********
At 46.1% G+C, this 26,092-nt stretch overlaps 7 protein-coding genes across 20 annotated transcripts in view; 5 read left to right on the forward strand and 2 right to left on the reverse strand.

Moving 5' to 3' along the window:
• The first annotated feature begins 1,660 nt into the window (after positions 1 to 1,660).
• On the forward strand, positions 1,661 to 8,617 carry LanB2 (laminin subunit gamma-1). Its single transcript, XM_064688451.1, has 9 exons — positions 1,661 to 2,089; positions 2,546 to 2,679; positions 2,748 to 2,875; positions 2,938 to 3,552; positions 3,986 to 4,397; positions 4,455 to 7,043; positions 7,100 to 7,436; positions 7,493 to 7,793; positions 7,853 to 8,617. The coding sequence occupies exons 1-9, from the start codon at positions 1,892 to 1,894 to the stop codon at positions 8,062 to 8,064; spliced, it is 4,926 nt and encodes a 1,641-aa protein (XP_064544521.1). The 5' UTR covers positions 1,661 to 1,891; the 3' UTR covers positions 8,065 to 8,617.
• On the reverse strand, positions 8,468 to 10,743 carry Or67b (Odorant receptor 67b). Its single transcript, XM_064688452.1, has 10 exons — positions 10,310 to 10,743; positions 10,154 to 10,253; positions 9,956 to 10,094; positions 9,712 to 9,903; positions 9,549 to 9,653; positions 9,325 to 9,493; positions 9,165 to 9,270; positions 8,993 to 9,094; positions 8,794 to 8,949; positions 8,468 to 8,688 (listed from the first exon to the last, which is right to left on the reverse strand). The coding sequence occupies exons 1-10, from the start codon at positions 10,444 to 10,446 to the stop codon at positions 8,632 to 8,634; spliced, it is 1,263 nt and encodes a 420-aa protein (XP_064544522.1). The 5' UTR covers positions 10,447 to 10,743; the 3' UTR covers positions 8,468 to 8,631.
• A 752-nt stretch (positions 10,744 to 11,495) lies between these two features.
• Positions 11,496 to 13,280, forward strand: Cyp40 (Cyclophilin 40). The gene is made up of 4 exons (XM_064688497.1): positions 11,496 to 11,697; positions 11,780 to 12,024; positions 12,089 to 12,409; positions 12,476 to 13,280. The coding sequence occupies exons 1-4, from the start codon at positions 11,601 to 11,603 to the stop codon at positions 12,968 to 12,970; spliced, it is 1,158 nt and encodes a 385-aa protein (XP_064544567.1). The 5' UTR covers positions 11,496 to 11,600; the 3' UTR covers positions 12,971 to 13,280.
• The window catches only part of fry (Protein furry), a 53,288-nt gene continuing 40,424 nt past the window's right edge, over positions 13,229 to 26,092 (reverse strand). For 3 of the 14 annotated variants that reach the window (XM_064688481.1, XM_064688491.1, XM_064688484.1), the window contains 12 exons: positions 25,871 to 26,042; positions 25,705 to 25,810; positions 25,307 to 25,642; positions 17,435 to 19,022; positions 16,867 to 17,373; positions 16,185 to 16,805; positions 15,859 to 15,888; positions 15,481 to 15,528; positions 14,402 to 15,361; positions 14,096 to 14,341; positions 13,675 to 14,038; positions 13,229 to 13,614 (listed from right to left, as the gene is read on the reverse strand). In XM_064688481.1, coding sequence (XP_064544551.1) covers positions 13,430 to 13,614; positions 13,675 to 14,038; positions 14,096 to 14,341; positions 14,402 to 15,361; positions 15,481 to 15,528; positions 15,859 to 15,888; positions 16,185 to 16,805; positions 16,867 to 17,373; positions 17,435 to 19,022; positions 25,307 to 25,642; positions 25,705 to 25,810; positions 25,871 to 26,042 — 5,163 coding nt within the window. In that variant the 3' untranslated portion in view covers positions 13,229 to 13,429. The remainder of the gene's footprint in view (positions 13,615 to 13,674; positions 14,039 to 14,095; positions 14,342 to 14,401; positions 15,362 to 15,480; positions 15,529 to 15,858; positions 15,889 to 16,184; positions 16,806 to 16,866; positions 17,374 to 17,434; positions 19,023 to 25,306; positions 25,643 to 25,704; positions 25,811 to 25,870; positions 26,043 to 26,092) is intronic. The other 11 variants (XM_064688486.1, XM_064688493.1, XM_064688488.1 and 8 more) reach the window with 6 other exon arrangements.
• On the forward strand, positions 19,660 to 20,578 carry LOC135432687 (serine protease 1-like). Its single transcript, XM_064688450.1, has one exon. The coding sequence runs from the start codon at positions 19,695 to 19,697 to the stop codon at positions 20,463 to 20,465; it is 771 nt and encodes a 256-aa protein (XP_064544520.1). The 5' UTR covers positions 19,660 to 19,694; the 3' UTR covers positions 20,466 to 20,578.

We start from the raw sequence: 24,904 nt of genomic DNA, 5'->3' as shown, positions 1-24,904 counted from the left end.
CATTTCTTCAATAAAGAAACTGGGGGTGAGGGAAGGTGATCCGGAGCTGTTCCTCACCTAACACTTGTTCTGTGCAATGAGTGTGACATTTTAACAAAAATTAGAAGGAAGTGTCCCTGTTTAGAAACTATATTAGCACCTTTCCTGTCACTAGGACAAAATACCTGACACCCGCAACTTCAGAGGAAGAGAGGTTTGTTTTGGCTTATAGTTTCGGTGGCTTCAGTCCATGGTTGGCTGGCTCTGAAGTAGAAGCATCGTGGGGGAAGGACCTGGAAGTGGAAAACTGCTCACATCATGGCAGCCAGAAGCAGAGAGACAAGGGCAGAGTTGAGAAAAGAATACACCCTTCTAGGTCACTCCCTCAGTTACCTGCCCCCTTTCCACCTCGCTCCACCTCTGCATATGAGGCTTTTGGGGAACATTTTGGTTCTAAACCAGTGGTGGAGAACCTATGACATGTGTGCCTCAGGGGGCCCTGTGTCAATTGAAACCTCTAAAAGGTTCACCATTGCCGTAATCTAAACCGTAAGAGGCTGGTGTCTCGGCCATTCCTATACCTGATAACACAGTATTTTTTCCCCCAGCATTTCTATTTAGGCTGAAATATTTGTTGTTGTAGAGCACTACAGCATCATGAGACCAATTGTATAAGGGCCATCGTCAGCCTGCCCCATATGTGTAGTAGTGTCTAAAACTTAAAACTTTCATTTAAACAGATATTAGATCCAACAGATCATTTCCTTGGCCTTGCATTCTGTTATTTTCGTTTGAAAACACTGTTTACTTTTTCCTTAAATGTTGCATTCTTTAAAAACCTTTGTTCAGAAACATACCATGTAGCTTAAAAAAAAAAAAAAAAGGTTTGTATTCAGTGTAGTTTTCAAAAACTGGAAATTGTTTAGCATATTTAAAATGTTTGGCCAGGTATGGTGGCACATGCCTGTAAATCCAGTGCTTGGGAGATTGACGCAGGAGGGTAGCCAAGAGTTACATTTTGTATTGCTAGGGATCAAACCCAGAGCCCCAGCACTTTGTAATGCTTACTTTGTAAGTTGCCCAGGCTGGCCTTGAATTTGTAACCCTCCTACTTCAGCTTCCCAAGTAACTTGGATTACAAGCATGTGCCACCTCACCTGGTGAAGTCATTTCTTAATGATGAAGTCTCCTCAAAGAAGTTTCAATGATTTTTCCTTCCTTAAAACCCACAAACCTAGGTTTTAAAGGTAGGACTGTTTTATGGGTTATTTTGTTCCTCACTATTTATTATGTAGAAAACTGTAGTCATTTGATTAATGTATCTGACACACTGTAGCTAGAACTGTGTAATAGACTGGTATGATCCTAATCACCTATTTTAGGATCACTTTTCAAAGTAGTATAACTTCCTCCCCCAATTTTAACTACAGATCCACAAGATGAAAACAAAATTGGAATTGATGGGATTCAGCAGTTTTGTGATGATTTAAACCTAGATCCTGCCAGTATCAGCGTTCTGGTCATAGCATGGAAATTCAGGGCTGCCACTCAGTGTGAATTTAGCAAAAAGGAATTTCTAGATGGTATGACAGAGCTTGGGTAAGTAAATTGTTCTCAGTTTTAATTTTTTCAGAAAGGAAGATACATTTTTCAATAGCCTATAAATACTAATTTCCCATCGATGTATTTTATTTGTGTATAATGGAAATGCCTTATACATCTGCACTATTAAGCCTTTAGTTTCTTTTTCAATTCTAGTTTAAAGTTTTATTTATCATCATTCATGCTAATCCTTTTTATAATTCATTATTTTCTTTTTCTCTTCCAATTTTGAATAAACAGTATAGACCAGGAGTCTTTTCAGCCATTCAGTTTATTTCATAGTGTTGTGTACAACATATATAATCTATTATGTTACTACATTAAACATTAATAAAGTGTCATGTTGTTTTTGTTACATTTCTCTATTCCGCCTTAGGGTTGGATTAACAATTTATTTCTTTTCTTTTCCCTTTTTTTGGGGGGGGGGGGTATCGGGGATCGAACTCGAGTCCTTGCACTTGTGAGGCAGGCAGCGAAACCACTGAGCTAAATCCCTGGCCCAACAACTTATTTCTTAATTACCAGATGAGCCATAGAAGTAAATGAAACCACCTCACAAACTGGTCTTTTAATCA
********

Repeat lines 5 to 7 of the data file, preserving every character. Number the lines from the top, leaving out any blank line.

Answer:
• On the reverse strand, positions 8,468 to 10,743 carry Or67b (Odorant receptor 67b). Its single transcript, XM_064688452.1, has 10 exons — positions 10,310 to 10,743; positions 10,154 to 10,253; positions 9,956 to 10,094; positions 9,712 to 9,903; positions 9,549 to 9,653; positions 9,325 to 9,493; positions 9,165 to 9,270; positions 8,993 to 9,094; positions 8,794 to 8,949; positions 8,468 to 8,688 (listed from the first exon to the last, which is right to left on the reverse strand). The coding sequence occupies exons 1-10, from the start codon at positions 10,444 to 10,446 to the stop codon at positions 8,632 to 8,634; spliced, it is 1,263 nt and encodes a 420-aa protein (XP_064544522.1). The 5' UTR covers positions 10,447 to 10,743; the 3' UTR covers positions 8,468 to 8,631.
• A 752-nt stretch (positions 10,744 to 11,495) lies between these two features.
• Positions 11,496 to 13,280, forward strand: Cyp40 (Cyclophilin 40). The gene is made up of 4 exons (XM_064688497.1): positions 11,496 to 11,697; positions 11,780 to 12,024; positions 12,089 to 12,409; positions 12,476 to 13,280. The coding sequence occupies exons 1-4, from the start codon at positions 11,601 to 11,603 to the stop codon at positions 12,968 to 12,970; spliced, it is 1,158 nt and encodes a 385-aa protein (XP_064544567.1). The 5' UTR covers positions 11,496 to 11,600; the 3' UTR covers positions 12,971 to 13,280.